Many consumers are on the lookout for good deals when they go to buy a new car, but last month they likely saw higher car prices for the models they wanted.
The average amount consumers paid for new light vehicles rose 0.6 percent on a monthly basis in May, climbing $174 to an average of $30,978, according to the latest data from the price tracking company TrueCar. Meanwhile, that number is also up $618 from May 2012, an increase of 2 percent.
In all, the highest month-over-month jumps were observed by Honda and Ford, for which prices rose 0.9 percent from April, to averages of $27,082 and and $33,089, respectively. Ford’s jump also totaled 4.5 percent on an annual basis.
“Consumer confidence is the highest it’s been since 2007, helping keep demand for new vehicles very stable, and moving transaction prices upward overall,” said Jesse Toprak, senior analyst for TrueCar. “Ford enjoyed a 4.5 percent gain in their average transaction price over last year, with the recovering housing market fueling the resurgence of demand for large trucks like the F-150. This, along with a 40 percent increase in Explorer sales, has moved their average transaction prices above $33,000, an all-time high … for the brand.”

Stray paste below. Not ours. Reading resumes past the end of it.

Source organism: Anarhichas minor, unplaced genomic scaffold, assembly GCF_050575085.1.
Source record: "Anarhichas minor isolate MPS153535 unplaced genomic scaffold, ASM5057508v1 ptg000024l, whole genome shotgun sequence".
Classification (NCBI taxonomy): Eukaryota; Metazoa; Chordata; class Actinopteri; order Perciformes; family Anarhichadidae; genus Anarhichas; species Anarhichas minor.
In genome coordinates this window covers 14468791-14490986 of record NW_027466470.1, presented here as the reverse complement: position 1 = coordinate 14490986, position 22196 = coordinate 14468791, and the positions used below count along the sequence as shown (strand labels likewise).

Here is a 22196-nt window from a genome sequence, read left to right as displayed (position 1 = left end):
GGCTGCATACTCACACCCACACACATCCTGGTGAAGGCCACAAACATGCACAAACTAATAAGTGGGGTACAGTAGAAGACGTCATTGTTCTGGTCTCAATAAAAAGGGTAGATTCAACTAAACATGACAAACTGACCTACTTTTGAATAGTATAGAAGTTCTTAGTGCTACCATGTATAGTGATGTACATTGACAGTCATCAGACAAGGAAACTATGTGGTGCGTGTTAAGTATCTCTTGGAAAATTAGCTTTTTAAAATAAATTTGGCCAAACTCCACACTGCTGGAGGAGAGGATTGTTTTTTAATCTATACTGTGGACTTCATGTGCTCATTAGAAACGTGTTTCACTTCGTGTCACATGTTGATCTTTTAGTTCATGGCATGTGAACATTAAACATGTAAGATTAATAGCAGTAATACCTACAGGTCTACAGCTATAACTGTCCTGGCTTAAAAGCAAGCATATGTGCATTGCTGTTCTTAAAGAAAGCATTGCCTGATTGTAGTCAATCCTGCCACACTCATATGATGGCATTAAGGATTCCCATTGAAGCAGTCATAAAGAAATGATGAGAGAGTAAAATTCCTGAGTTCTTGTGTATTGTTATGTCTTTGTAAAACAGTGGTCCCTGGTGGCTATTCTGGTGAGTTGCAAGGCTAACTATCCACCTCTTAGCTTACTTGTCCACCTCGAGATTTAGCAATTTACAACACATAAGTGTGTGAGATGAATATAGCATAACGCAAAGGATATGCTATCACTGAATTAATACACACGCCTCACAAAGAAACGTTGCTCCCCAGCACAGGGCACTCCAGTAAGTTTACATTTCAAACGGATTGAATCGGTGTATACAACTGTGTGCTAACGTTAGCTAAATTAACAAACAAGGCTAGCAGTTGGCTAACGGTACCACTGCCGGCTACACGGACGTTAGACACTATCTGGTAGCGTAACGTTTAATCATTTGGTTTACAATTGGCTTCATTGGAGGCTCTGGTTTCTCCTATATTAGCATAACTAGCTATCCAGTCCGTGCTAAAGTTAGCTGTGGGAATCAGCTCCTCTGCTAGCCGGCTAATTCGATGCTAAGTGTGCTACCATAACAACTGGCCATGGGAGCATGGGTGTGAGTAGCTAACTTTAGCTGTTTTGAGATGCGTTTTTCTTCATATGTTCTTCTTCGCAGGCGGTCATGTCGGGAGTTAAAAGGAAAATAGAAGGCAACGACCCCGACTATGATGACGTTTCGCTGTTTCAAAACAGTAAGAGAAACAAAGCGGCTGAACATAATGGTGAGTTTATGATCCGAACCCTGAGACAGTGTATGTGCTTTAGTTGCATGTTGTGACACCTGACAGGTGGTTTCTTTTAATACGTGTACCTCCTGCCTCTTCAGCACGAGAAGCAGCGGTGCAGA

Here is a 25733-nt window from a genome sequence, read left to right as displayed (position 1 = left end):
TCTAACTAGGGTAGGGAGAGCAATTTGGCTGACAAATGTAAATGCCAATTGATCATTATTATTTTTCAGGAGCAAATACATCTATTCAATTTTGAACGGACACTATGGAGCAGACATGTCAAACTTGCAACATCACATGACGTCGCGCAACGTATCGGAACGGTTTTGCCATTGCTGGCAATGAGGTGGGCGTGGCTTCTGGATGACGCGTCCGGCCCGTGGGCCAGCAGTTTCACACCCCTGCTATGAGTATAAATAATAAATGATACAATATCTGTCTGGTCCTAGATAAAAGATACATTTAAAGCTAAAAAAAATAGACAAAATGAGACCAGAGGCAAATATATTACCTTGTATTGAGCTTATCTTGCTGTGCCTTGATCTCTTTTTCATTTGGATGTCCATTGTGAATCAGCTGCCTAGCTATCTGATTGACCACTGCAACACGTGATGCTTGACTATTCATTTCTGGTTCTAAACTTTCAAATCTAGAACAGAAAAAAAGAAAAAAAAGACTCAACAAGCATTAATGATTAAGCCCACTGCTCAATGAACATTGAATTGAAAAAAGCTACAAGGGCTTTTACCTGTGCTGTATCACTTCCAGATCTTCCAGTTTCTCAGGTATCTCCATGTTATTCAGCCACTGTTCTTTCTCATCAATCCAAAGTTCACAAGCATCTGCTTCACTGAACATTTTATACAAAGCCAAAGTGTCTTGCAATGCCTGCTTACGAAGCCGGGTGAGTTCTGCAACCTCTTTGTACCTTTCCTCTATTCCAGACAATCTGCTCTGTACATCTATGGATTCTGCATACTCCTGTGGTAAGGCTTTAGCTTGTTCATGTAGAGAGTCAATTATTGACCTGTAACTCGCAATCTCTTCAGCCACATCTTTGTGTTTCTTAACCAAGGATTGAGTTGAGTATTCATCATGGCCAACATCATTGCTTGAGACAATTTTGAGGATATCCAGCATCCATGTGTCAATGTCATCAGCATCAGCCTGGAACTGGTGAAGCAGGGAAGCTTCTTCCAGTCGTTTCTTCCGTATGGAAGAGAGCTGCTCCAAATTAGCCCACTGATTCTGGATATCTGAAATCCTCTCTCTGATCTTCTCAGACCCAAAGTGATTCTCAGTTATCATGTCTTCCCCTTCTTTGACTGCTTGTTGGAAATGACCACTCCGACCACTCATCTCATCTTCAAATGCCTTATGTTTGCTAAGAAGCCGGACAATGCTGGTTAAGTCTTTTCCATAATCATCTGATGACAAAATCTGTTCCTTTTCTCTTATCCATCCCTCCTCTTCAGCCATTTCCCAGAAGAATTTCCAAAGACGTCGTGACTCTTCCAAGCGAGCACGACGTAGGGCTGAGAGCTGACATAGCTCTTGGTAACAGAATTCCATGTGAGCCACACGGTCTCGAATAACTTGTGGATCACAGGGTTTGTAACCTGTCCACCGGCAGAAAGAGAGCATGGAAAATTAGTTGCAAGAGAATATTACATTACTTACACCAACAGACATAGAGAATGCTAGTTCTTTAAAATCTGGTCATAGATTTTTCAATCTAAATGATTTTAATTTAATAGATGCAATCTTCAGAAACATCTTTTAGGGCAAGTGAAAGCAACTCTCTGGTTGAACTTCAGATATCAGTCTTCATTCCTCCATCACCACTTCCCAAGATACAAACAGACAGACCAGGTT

At the same time, it’s likely no surprise that with rising demand, the average value of the incentives offered by major auto manufacturers took a tumble, the report said. In all, the month-over-month drop came to 1.7 percent, as incentives slipped to $2,482 from $2,526. The decline on an annual basis, though, was almost double that at 3 percent. Consequently, the ratio of prices to incentives also dropped, falling to 8 percent from the 8.2 and 8.4 percent observed a month and year prior, respectively.
Consumers may now be feeling much better about their personal finances in general, but should still take the time to carefully consider their credit standings when making major purchases such as these. Lower credit scores can lead to far higher interest rates and potentially more fees on auto loans and other types of credit, which in turn can make them far more difficult to afford in the long run.
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